All this comes from Chapter 8 (Industrial Exemption and Conservatism) from Veblen's early book, The Theory of the Leisure Class. The book, best known for coining the term 'conspicuous consumption,' is still referenced today by advertisers and advertising critics. It was billed as satire by its original publisher, though Veblen intended it to be read as serious economic analysis. One theory states that Veblen may have used satire to mask the harsh social implications of his theories.

An interesting development in lawyer land

A gay lawyer for one of the top law firms in New York City has decided to sue them for discrimination based on sexual orientation. (No, it's not the firm I work at.) The allegations include a persistent managerial order to dissolve a non-existing relationship with another attorney and the falsification of a negative work review following a string of otherwise positive feedback. While the federal government has no law against discrimination for sexual orientation, it's against New York state law as well as the law firm's written policies.

In response, the law firm has decided to countersue the attorney. The law firm's complaint is that the attorney released sentitive business information both in his legal complaint and in subsequent interviews. Due to the principle of lawyer-client privilege, law firms are naturally concerned that any such breach might cause clients to consider moving their business elsewhere. Ironically, the firm's decision to publicize its counterallegations has resulted in more media play than the issue ever got previously.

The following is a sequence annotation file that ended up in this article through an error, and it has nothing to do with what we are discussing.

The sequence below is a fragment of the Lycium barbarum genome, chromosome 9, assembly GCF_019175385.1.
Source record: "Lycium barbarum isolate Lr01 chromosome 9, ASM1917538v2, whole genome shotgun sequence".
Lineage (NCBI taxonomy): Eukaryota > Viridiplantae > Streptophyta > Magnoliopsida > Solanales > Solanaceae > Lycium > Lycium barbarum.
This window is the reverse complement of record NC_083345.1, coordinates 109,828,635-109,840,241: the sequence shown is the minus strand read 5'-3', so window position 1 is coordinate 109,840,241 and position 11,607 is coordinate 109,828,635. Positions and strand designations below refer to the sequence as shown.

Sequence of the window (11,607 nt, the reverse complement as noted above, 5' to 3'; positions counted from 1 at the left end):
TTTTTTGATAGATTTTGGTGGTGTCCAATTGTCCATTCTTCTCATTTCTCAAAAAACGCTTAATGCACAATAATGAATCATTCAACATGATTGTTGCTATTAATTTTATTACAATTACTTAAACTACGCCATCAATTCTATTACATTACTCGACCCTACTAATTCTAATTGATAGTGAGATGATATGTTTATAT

I'll leave it to the reader to examine the initial complaint and countersuit documents if they wish. In my opinion, both sides are arguably guilty of mixing in charges of legal wrongdoing with tangential protests about personal affronts that courts of law aren't designed to address.

I still haven't seen what I'd consider to be solid reporting on the issue. Collapse )